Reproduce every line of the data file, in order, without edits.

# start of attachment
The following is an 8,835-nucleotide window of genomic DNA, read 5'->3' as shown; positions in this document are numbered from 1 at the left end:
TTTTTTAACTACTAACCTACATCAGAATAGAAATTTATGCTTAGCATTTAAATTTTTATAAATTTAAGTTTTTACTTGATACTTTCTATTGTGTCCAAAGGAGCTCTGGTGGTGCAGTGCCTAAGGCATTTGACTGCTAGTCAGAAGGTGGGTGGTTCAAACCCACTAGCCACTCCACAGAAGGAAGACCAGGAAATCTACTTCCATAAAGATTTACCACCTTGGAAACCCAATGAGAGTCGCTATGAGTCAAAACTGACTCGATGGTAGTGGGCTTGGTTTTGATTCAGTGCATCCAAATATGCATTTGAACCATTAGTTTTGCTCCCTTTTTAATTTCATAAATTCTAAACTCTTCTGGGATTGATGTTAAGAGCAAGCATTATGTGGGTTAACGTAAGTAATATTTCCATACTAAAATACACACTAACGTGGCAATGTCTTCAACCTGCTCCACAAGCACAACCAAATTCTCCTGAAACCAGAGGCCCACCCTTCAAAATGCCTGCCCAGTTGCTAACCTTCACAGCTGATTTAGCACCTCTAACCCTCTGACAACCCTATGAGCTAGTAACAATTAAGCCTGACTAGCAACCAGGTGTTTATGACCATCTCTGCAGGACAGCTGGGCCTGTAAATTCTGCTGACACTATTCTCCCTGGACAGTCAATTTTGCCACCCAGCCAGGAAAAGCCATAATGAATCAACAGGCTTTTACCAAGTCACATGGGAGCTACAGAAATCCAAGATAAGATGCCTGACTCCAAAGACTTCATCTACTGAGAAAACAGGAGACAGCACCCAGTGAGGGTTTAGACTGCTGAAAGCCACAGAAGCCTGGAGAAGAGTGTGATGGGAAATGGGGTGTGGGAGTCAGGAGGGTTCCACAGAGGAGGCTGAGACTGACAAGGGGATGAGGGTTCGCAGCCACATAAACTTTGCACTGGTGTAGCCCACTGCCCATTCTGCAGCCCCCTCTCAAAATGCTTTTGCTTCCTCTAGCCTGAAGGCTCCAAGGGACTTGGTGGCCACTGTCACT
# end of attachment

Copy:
The following is an 8,835-nucleotide window of genomic DNA, read 5'->3' as shown; positions in this document are numbered from 1 at the left end:
TTTTTTAACTACTAACCTACATCAGAATAGAAATTTATGCTTAGCATTTAAATTTTTATAAATTTAAGTTTTTACTTGATACTTTCTATTGTGTCCAAAGGAGCTCTGGTGGTGCAGTGCCTAAGGCATTTGACTGCTAGTCAGAAGGTGGGTGGTTCAAACCCACTAGCCACTCCACAGAAGGAAGACCAGGAAATCTACTTCCATAAAGATTTACCACCTTGGAAACCCAATGAGAGTCGCTATGAGTCAAAACTGACTCGATGGTAGTGGGCTTGGTTTTGATTCAGTGCATCCAAATATGCATTTGAACCATTAGTTTTGCTCCCTTTTTAATTTCATAAATTCTAAACTCTTCTGGGATTGATGTTAAGAGCAAGCATTATGTGGGTTAACGTAAGTAATATTTCCATACTAAAATACACACTAACGTGGCAATGTCTTCAACCTGCTCCACAAGCACAACCAAATTCTCCTGAAACCAGAGGCCCACCCTTCAAAATGCCTGCCCAGTTGCTAACCTTCACAGCTGATTTAGCACCTCTAACCCTCTGACAACCCTATGAGCTAGTAACAATTAAGCCTGACTAGCAACCAGGTGTTTATGACCATCTCTGCAGGACAGCTGGGCCTGTAAATTCTGCTGACACTATTCTCCCTGGACAGTCAATTTTGCCACCCAGCCAGGAAAAGCCATAATGAATCAACAGGCTTTTACCAAGTCACATGGGAGCTACAGAAATCCAAGATAAGATGCCTGACTCCAAAGACTTCATCTACTGAGAAAACAGGAGACAGCACCCAGTGAGGGTTTAGACTGCTGAAAGCCACAGAAGCCTGGAGAAGAGTGTGATGGGAAATGGGGTGTGGGAGTCAGGAGGGTTCCACAGAGGAGGCTGAGACTGACAAGGGGATGAGGGTTCGCAGCCACATAAACTTTGCACTGGTGTAGCCCACTGCCCATTCTGCAGCCCCCTCTCAAAATGCTTTTGCTTCCTCTAGCCTGAAGGCTCCAAGGGACTTGGTGGCCACTGTCACT